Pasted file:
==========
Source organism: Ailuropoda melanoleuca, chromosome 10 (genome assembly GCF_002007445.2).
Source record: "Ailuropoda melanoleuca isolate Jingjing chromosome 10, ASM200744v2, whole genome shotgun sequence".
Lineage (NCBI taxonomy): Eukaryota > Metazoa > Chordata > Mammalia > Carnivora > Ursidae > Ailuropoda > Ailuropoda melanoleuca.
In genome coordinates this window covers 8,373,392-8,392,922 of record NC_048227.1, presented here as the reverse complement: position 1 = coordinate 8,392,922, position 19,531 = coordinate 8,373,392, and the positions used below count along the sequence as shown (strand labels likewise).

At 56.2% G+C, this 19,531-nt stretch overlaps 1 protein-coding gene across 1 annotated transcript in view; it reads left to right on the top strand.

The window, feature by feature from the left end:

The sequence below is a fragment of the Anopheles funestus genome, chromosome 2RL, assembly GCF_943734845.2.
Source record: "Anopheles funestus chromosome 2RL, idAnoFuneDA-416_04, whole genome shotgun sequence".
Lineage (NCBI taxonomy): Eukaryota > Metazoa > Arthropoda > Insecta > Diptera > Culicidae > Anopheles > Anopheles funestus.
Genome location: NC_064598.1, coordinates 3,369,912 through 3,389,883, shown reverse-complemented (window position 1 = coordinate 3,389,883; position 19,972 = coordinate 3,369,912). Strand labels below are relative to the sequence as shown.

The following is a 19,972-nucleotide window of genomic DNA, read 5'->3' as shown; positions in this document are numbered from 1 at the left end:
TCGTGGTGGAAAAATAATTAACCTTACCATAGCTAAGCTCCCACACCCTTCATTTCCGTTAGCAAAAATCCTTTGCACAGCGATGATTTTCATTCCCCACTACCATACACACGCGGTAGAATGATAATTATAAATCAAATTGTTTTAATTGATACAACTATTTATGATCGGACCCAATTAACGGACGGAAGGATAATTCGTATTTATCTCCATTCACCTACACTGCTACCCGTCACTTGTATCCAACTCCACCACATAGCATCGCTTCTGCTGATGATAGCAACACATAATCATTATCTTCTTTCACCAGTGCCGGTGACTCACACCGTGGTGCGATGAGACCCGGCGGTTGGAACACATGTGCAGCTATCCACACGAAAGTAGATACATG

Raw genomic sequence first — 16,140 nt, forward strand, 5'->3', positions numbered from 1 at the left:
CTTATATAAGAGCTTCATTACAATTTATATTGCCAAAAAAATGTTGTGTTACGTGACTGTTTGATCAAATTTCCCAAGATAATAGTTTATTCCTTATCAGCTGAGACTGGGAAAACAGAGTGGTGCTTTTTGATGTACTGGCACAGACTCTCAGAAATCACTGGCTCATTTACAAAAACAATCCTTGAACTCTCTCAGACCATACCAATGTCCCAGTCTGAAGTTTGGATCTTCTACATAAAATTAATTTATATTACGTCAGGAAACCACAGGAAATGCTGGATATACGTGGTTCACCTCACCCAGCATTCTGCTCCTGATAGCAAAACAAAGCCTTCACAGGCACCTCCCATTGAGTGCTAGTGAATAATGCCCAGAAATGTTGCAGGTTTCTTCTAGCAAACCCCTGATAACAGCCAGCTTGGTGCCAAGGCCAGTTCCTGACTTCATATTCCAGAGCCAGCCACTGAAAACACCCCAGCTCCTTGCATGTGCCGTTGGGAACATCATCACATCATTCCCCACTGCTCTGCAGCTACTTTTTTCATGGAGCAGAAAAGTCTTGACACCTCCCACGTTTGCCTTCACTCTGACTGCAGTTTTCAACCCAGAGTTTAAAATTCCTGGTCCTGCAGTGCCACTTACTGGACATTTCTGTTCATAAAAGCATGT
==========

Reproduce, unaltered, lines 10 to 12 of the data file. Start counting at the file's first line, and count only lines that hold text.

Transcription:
Genome location: NC_064598.1, coordinates 3,369,912 through 3,389,883, shown reverse-complemented (window position 1 = coordinate 3,389,883; position 19,972 = coordinate 3,369,912). Strand labels below are relative to the sequence as shown.

The following is a 19,972-nucleotide window of genomic DNA, read 5'->3' as shown; positions in this document are numbered from 1 at the left end:
TCGTGGTGGAAAAATAATTAACCTTACCATAGCTAAGCTCCCACACCCTTCATTTCCGTTAGCAAAAATCCTTTGCACAGCGATGATTTTCATTCCCCACTACCATACACACGCGGTAGAATGATAATTATAAATCAAATTGTTTTAATTGATACAACTATTTATGATCGGACCCAATTAACGGACGGAAGGATAATTCGTATTTATCTCCATTCACCTACACTGCTACCCGTCACTTGTATCCAACTCCACCACATAGCATCGCTTCTGCTGATGATAGCAACACATAATCATTATCTTCTTTCACCAGTGCCGGTGACTCACACCGTGGTGCGATGAGACCCGGCGGTTGGAACACATGTGCAGCTATCCACACGAAAGTAGATACATG